Transfusion therapy lowers the risk for new silent infarct or stroke for children having both abnormal TCD ultrasonographic velocity and silent infarct. However, those with both abnormalities who are not provided transfusion therapy are at higher risk for developing a new silent infarct or stroke than are those whose initial MRI showed no abnormality. The finding of a silent infarct reinforces the need for TCD ultrasonographic screening and consideration of transfusion therapy if the abnormalities are seen. Similarly, elevated TCD ultrasonographic velocity warrants MRI of the brain because children with both abnormalities seem to be at increased risk for developing new silent infarct or stroke.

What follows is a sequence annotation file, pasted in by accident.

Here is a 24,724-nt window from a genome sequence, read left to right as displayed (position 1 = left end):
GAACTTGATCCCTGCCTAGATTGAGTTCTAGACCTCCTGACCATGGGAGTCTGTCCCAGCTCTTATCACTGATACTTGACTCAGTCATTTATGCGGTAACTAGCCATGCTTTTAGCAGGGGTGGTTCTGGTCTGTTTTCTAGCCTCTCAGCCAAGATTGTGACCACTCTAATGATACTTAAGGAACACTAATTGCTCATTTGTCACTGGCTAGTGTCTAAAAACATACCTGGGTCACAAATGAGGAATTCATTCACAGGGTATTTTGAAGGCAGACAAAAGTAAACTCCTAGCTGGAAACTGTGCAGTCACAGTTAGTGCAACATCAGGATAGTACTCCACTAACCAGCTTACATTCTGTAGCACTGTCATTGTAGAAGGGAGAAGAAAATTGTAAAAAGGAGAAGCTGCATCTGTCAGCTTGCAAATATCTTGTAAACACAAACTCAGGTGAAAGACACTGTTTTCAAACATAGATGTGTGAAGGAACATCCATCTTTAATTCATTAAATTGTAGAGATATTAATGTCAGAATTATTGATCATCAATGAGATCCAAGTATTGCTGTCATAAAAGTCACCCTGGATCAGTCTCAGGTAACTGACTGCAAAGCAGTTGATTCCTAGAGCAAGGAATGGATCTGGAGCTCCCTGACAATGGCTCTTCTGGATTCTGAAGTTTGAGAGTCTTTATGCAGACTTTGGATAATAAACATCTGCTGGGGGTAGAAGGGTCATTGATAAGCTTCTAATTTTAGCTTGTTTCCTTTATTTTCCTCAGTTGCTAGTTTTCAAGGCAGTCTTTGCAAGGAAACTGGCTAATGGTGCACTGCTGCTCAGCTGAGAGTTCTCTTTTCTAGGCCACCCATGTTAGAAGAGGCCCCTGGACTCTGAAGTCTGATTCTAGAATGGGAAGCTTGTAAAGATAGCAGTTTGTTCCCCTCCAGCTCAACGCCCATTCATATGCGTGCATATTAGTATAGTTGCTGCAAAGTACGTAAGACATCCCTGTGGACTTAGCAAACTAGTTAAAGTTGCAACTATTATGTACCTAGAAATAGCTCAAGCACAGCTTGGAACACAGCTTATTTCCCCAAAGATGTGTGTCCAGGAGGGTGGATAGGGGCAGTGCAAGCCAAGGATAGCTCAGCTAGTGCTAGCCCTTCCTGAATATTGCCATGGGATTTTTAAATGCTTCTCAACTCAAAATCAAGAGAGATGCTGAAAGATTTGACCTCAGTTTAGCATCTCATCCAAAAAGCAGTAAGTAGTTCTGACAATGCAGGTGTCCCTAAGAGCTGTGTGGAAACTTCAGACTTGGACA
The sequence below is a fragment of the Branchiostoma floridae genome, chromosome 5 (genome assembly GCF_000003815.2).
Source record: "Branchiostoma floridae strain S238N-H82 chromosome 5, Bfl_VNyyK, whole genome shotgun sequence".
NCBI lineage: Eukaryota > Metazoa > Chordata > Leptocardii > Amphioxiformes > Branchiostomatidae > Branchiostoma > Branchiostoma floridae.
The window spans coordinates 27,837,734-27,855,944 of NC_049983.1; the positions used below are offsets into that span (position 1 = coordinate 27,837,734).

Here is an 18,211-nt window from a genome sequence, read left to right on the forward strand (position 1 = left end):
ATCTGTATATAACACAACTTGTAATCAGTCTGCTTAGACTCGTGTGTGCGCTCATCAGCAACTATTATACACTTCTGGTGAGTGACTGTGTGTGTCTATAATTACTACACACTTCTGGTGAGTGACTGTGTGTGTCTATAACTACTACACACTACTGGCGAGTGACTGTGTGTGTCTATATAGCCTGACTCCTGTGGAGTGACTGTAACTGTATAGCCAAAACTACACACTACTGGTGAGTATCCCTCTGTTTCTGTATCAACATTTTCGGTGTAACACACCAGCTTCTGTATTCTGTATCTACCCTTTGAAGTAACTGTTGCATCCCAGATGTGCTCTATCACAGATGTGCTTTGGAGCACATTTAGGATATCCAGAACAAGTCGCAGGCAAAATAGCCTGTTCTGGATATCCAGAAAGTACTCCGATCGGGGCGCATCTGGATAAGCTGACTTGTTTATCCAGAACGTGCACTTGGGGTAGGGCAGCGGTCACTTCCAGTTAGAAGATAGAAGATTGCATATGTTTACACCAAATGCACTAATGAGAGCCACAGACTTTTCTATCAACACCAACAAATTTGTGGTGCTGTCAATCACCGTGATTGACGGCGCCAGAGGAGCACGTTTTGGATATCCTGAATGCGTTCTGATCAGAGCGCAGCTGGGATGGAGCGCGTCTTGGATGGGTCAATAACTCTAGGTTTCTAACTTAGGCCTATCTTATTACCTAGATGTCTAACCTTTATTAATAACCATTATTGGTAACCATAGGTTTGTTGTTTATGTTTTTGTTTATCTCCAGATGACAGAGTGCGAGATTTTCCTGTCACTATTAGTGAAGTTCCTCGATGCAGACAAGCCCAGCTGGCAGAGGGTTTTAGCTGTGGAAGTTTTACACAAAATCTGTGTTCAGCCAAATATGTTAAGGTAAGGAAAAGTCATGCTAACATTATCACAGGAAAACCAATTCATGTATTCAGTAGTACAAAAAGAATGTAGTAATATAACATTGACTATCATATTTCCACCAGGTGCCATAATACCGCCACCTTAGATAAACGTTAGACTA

THE PRESENCE of a structural defect in the brain in patients with sickle cell disease that is without associated neurologic symptoms or evidence of stroke has been termed "silent infarct." These lesions have been found in 17% of the children with sickle cell anemia (HbSS).1 Some investigators have objected to designating such lesions as silent, in view of their association with various neuropsychological abnormalities,2,3 but the terminology persists because stroke is usually defined on the basis of clinical rather than radiological findings. A previous report suggested that the presence of clinically silent brain lesions predicted the development of both new silent lesions and clinical strokes.4